Oceanic Circularities: The Indian Ocean in the Modern World

Banner image for Annual Faculty Conference - Oceanic Circularities: The Indian Ocean in the Modern World

Over the past five millennia, plants, animals, people, languages, ideas, religions, technologies, and a vast array of raw and manufactured commodities have circulated along the watery highways connecting East Africa with the Persian Gulf, South and Southeast Asia, and China. Yet imperial and national historiographic traditions as much as the presentist bias of the dominant social sciences have, until fairly recently, prevented scholars from exploring the multifaceted connections between distant places and peoples across the Indian Ocean rim. In contrast with scholarship on the North Atlantic and Mediterranean worlds, therefore, the study of Indian Ocean circularities is a relatively new and dynamic field even as it prompts us to rethink global history from an altogether new perspective.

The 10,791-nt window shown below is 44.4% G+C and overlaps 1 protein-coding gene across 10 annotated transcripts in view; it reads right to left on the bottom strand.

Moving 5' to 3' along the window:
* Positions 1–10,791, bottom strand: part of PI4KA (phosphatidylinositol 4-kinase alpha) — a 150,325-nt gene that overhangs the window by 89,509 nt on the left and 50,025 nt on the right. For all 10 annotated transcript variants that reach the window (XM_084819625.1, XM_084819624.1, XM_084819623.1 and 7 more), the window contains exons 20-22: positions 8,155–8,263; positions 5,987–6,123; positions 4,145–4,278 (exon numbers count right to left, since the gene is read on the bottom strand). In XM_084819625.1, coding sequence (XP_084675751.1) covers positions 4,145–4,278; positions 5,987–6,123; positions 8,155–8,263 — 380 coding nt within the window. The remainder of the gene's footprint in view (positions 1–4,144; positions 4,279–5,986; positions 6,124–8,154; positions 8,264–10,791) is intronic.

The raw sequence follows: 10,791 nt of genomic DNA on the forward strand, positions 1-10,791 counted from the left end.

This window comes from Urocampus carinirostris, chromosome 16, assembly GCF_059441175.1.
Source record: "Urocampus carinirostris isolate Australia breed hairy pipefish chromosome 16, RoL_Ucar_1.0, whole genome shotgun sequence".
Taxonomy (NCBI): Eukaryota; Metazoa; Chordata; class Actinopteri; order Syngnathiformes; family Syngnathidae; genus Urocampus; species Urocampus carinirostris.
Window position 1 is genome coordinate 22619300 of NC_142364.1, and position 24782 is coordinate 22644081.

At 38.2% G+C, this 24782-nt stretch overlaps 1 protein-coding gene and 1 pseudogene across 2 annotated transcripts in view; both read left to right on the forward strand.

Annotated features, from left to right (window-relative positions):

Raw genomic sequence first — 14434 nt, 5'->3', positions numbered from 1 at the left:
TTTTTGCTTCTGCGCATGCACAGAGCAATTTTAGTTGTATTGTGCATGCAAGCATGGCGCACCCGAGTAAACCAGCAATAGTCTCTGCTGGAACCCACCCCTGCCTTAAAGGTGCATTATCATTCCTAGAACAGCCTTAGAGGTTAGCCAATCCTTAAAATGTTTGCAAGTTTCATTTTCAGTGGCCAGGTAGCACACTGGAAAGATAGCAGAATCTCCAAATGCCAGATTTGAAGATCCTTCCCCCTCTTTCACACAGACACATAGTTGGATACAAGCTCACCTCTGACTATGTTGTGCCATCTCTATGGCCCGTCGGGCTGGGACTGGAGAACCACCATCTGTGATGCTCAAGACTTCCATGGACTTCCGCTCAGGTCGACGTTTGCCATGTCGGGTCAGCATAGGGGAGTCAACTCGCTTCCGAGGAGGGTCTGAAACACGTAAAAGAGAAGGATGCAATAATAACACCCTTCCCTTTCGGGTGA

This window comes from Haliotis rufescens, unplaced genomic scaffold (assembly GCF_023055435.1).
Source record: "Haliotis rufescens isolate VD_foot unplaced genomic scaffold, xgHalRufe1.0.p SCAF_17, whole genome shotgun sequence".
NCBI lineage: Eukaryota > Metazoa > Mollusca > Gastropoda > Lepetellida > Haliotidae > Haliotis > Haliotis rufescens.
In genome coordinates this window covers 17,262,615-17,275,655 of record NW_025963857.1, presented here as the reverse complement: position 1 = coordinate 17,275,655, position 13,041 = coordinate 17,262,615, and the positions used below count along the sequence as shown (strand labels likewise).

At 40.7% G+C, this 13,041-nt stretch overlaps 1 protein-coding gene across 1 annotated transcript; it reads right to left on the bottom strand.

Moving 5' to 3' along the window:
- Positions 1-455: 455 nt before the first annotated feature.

This conference brings together new and established scholars producing cutting-edge research on topics ranging from the political economy of trade to the sociocultural dynamics of interlocking littoral societies across this vast oceanic space.

 

SUNDAY, FEBRUARY 16

9:00 am: Dean’s Welcome and Opening Remarks

9:15 am: Keynote Address: Michael Lambek (University of Toronto):
Moral Horizons and Diasporic Return: On the Performance of Weddings in Mayotte (1975-2015)

10:15 - 11:30 am: Panel 1 - Thinking with the Indian Ocean
Chair: Uday Chandra (Georgetown University, Qatar)

Fahad Bishara (University of Virginia): On Mobile Histories: Circulation and Conversion in the Indian Ocean World
Jeremy Prestholdt (University of California, San Diego): The Ends of the Indian Ocean: Notes on Boundaries and Affinities Across Time
Shiza Abbasi and Uday Chandra (Georgetown University, Qatar): Decentering the Indian Ocean: Interstitial Groups and the Margins of Postcolonial Statebuilding